(Bloomberg) -- A poisoned ex-spy, sweeping diplomatic expulsions, the promise of Russian retribution. And yet the ruble is still set to end the quarter in the green.
A look back at returns on the Russian currency over the past four years shows the latest fallout with the West is doing little to dent investor sentiment so far. The ruble is holding onto a small advance versus the dollar for the past three months, compared with a 14 percent plunge after sanctions were slapped on Russian companies and individuals in 2014 over the country’s role in a conflict in Ukraine.
The resilience this time round can in part be explained by the quarter’s 4.7 percent jump in the price of Brent crude, Russia’s main export, which is helping keep the currency afloat. That wasn’t the case in 2014 when global oil prices began their free-fall. There’s also the fact that investors have been here before and know that international punishments are unlikely to go so far as to curb access to Russian markets.
Russian stocks have recouped some losses from the dip after news about the diplomat expulsions broke on Monday. Ruble bond yields are trading near a four-year low after only a very small uptick earlier in the month. Amundi Asset Management, PineBridge Investments and TCW Group are among investors who say they are still bullish on Russian bonds.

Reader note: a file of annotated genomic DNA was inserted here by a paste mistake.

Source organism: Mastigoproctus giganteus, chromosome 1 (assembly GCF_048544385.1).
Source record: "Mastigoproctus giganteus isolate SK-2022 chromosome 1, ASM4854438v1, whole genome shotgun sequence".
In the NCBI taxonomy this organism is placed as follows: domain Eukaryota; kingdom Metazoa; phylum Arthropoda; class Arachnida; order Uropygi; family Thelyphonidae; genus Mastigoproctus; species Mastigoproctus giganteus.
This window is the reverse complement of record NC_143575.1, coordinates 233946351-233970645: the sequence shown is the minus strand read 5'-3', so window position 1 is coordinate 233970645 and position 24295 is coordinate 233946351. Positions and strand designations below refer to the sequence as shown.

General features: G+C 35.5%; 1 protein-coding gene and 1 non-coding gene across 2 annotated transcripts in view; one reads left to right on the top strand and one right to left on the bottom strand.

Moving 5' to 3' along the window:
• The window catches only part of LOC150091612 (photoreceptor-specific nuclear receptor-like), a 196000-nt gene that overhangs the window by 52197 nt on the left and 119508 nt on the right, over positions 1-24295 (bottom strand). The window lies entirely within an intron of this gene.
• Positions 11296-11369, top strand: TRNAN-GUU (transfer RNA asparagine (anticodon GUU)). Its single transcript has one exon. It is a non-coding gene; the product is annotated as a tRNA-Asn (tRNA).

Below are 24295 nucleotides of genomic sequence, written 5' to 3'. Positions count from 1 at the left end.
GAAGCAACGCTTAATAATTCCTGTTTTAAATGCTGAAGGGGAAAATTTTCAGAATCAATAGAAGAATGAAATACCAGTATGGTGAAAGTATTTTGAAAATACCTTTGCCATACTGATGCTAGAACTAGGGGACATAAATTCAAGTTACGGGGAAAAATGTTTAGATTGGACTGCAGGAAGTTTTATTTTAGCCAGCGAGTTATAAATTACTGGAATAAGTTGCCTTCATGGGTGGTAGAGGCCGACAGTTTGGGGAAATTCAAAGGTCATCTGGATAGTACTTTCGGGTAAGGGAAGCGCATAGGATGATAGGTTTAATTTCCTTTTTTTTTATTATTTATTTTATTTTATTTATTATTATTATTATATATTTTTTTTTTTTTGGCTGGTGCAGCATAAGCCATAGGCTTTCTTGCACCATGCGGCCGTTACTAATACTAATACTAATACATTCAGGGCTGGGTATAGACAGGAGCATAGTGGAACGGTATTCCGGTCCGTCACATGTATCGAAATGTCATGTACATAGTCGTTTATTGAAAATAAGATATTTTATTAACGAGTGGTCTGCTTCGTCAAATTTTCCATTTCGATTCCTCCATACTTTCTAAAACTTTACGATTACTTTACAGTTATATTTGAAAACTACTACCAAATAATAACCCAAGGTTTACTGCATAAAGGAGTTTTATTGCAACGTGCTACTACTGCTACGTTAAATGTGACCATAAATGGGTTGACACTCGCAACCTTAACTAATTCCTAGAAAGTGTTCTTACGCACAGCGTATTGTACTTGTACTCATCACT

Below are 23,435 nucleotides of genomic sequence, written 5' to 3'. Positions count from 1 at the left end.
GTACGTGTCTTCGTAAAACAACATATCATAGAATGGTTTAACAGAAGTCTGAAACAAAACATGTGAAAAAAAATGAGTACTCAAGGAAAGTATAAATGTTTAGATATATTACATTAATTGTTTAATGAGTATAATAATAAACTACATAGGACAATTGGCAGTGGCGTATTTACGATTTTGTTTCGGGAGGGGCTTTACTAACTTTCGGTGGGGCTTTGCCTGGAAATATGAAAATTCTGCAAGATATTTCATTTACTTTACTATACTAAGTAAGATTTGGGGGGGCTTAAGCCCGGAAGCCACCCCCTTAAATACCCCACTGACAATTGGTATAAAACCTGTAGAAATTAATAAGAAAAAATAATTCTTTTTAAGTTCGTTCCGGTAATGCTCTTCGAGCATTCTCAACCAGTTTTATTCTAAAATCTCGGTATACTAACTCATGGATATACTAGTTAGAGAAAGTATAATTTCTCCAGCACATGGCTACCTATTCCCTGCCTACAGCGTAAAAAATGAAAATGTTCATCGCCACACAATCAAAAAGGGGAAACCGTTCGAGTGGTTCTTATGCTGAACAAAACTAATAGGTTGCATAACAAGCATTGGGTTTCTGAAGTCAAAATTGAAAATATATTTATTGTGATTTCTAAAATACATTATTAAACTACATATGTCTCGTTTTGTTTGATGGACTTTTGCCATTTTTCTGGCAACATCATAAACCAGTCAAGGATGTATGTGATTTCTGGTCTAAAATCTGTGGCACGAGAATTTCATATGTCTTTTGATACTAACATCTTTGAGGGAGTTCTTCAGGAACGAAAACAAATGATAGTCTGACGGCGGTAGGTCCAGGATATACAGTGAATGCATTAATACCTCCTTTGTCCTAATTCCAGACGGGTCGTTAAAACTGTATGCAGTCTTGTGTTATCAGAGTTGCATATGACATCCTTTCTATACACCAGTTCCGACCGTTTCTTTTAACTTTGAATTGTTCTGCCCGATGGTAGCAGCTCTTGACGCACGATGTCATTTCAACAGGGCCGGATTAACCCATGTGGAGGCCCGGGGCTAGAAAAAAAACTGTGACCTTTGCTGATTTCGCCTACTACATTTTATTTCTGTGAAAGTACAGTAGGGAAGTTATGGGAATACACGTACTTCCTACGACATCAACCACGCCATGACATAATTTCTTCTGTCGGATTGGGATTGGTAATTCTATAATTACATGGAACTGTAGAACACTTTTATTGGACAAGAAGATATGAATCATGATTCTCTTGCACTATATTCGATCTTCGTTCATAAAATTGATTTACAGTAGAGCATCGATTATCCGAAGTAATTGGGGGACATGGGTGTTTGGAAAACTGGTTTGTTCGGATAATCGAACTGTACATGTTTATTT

"Unless the U.S. and EU show a willingness to sanction Russian sovereign or quasi-sovereign debt, the markets will mainly focus on Russia’s credit metrics which have improved materially over the past couple of years," said Blaise Antin, head of emerging-market sovereign research at TCW in Los Angeles, which holds Russian bonds.
Here are some more signs investors are taking the tension in their stride:
- Russia’s finance ministry said on Tuesday they may sell a bond in euros this year after receiving interest from German investors
- Amundi Asset Management’s Sergei Strigo says he “doesn’t see any reason” for the rising geopolitical tensions to damp his bullish view on Russian assets
- Britain condemns Putin while its pension funds help finance him
- The diplomatic spat wasn’t enough to deter investors from bidding for almost double the $4 billion of Eurobonds sold by Russia earlier this month
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